Paper No. 2
Presentation Time: 8:45 AM


LARSON, Phillip, Duluth Metals Ltd, 306 W Superior Street, Suite 610, Duluth, MN 55802 and MOOERS, Howard D., Earth and Environmental Sciences, University of Minnesota Duluth, 230 Heller Hall, 1114 Kirby Drive, Duluth, MN 55812,

Bird-tussocks (Icelandic: Fuglaþúfur) are locally well-known, but poorly documented, features of the Icelandic landscape. Comprised of mounds or pillars of turf ~0.5 m in diameter and up to 1 m high, they typically occur at the very highest points of local relief. Their formation is the result of focused fertilization of turf grass by the excrement of birds roosting on these local high points. It is likely the birds select these high points for their visibility, a mechanism driven in part by the positive feedback of bird-tussock growth. Bird-tussocks are preferentially located in areas with hummocky local relief on the order of 1-10 m, spaced 10-100 m apart. Bird-tussock development does not appear to be species-dependent; numerous shorebird species are observed utilizing and fertilizing the tussocks.

Hummocky glacial moraines and landslide deposits, composed of unconsolidated sediment, typically display convex profiles produced by slope-dependent sediment transport processes. However, where capped by bird-tussocks, concave profiles characterize upper hummock slopes, with the apex characterized by a bird-tussock standing in prominent relief to the lower, convex slopes. The contrast in slope profiles indicates bird-tussocks impart a significant influence on slope morphology, namely the well-developed turf serves as an erosion resistant point at the hummock apex. This relationship is further evidenced by the presence of unconsolidated sediment internal to bird-tussocks in significant relief to the immediate surrounding slope.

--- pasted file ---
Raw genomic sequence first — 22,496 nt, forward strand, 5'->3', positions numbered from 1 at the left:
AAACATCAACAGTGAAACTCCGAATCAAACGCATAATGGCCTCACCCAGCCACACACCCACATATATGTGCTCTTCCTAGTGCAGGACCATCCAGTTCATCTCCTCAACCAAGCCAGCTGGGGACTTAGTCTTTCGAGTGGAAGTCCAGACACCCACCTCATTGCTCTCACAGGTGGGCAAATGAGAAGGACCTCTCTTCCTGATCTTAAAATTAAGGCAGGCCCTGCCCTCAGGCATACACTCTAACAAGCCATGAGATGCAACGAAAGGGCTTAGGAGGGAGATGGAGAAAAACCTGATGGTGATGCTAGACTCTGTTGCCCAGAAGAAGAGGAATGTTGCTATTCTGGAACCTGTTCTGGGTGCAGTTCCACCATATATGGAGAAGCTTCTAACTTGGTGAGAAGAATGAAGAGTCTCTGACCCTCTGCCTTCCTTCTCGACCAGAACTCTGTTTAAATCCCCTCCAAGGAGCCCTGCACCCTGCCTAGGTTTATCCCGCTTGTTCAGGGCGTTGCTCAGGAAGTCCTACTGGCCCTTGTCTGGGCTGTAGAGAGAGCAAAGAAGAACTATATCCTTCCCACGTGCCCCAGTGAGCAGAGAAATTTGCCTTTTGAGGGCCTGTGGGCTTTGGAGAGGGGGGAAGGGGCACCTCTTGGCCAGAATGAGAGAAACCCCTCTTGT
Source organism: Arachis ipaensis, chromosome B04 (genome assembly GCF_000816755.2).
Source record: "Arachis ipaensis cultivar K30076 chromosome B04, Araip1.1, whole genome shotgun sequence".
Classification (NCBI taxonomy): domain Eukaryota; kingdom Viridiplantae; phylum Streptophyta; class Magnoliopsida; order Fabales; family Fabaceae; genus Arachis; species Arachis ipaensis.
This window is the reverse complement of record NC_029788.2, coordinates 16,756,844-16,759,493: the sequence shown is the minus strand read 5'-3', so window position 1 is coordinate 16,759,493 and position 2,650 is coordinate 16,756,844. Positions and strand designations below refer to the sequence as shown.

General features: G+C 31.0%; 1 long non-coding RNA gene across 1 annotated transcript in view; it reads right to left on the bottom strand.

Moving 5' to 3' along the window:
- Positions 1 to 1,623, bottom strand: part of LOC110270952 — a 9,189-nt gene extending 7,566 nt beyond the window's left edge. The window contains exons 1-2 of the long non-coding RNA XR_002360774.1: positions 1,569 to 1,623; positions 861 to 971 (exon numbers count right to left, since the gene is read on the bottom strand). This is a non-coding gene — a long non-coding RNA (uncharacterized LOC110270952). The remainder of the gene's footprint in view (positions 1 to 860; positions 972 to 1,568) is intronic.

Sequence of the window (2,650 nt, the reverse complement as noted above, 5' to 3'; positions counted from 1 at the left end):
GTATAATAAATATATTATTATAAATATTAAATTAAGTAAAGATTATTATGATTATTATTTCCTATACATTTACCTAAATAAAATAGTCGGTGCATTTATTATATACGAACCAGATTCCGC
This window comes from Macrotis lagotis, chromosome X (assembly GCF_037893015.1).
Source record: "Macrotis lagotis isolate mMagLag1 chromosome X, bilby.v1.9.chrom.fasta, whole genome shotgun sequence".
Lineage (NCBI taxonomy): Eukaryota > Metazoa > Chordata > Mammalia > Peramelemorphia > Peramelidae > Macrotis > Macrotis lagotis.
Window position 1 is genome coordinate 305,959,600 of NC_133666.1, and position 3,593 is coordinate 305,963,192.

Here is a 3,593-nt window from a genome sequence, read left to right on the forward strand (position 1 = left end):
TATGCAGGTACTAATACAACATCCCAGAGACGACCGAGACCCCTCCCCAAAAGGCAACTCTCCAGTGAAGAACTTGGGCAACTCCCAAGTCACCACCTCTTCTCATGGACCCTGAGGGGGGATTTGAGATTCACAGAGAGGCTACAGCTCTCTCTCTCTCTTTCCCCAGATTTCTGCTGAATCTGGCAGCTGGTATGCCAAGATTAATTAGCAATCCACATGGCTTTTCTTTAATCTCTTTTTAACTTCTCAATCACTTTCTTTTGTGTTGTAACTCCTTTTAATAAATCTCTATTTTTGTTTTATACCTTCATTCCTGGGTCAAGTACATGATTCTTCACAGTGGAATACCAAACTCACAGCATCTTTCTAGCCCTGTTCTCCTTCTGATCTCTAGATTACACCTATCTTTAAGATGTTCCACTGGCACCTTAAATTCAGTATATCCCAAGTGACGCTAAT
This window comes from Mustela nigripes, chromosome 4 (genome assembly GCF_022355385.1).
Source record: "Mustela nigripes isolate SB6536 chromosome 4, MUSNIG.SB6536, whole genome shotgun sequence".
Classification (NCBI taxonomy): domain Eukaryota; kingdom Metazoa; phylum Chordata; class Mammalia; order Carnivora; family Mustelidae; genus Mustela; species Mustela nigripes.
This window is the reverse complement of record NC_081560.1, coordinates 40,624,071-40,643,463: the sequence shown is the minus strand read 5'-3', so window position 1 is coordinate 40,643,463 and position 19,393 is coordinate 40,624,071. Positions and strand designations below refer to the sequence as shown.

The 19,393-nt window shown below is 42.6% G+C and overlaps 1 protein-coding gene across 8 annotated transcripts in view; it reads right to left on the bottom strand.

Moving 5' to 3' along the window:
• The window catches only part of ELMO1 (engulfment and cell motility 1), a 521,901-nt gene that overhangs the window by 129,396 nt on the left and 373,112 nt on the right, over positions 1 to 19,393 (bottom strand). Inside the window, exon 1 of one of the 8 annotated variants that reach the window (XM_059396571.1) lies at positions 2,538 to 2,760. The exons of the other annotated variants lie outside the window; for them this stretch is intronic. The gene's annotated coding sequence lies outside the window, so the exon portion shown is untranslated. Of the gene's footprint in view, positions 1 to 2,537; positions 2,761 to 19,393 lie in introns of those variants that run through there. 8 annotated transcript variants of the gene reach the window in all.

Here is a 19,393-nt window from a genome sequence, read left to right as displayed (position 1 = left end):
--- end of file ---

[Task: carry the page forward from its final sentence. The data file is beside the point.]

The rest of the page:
Bird-tussocks and their influence on slope morphology develop rapidly; convex upper slopes capped by bird-tussocks are a prominent feature of Little Ice Age (LIA) maximum moraines deglaciated within the last century. The longevity and maximum size of bird-tussock development is uncertain, as bird-tussocks on LIA moraines do not appear outwardly different in size or morphology from those developed on early Holocene moraines.